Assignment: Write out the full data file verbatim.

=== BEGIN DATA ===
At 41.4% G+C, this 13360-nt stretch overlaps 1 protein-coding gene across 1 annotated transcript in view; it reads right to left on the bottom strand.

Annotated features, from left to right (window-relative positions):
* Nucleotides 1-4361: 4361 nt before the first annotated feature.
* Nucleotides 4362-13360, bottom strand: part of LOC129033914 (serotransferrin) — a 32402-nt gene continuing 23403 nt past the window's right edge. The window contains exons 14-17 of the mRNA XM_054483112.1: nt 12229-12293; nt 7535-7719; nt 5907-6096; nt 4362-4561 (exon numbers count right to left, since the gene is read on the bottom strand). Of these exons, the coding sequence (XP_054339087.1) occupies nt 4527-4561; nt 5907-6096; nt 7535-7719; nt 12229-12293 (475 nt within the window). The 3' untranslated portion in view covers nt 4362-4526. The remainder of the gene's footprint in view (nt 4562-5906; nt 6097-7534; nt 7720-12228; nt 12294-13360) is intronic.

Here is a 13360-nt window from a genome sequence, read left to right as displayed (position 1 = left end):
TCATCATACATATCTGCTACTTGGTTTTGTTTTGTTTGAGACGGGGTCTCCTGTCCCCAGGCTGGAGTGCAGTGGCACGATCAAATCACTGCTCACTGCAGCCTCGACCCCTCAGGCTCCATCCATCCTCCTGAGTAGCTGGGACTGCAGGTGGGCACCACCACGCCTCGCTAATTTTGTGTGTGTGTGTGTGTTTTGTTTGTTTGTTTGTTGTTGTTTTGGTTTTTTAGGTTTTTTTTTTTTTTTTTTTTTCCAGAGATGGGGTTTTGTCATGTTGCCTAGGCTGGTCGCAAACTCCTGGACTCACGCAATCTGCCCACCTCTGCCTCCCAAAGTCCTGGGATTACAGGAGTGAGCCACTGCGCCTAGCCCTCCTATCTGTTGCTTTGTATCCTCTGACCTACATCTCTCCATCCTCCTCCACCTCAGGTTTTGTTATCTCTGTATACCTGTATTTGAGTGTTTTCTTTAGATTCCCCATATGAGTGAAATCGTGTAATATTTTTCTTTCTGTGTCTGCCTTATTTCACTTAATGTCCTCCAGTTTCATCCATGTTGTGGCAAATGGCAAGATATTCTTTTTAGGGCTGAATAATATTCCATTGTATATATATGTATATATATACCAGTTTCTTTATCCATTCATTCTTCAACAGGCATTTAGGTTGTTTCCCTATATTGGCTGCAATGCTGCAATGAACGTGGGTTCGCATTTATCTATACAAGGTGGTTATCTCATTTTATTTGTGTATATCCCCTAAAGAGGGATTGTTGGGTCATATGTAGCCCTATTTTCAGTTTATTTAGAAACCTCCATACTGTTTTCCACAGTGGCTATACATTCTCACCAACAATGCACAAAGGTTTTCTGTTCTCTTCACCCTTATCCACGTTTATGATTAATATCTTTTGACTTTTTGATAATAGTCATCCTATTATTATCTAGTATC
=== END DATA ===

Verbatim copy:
At 41.4% G+C, this 13360-nt stretch overlaps 1 protein-coding gene across 1 annotated transcript in view; it reads right to left on the bottom strand.

Annotated features, from left to right (window-relative positions):
* Nucleotides 1-4361: 4361 nt before the first annotated feature.
* Nucleotides 4362-13360, bottom strand: part of LOC129033914 (serotransferrin) — a 32402-nt gene continuing 23403 nt past the window's right edge. The window contains exons 14-17 of the mRNA XM_054483112.1: nt 12229-12293; nt 7535-7719; nt 5907-6096; nt 4362-4561 (exon numbers count right to left, since the gene is read on the bottom strand). Of these exons, the coding sequence (XP_054339087.1) occupies nt 4527-4561; nt 5907-6096; nt 7535-7719; nt 12229-12293 (475 nt within the window). The 3' untranslated portion in view covers nt 4362-4526. The remainder of the gene's footprint in view (nt 4562-5906; nt 6097-7534; nt 7720-12228; nt 12294-13360) is intronic.

Here is a 13360-nt window from a genome sequence, read left to right as displayed (position 1 = left end):
TCATCATACATATCTGCTACTTGGTTTTGTTTTGTTTGAGACGGGGTCTCCTGTCCCCAGGCTGGAGTGCAGTGGCACGATCAAATCACTGCTCACTGCAGCCTCGACCCCTCAGGCTCCATCCATCCTCCTGAGTAGCTGGGACTGCAGGTGGGCACCACCACGCCTCGCTAATTTTGTGTGTGTGTGTGTGTTTTGTTTGTTTGTTTGTTGTTGTTTTGGTTTTTTAGGTTTTTTTTTTTTTTTTTTTTTCCAGAGATGGGGTTTTGTCATGTTGCCTAGGCTGGTCGCAAACTCCTGGACTCACGCAATCTGCCCACCTCTGCCTCCCAAAGTCCTGGGATTACAGGAGTGAGCCACTGCGCCTAGCCCTCCTATCTGTTGCTTTGTATCCTCTGACCTACATCTCTCCATCCTCCTCCACCTCAGGTTTTGTTATCTCTGTATACCTGTATTTGAGTGTTTTCTTTAGATTCCCCATATGAGTGAAATCGTGTAATATTTTTCTTTCTGTGTCTGCCTTATTTCACTTAATGTCCTCCAGTTTCATCCATGTTGTGGCAAATGGCAAGATATTCTTTTTAGGGCTGAATAATATTCCATTGTATATATATGTATATATATACCAGTTTCTTTATCCATTCATTCTTCAACAGGCATTTAGGTTGTTTCCCTATATTGGCTGCAATGCTGCAATGAACGTGGGTTCGCATTTATCTATACAAGGTGGTTATCTCATTTTATTTGTGTATATCCCCTAAAGAGGGATTGTTGGGTCATATGTAGCCCTATTTTCAGTTTATTTAGAAACCTCCATACTGTTTTCCACAGTGGCTATACATTCTCACCAACAATGCACAAAGGTTTTCTGTTCTCTTCACCCTTATCCACGTTTATGATTAATATCTTTTGACTTTTTGATAATAGTCATCCTATTATTATCTAGTATC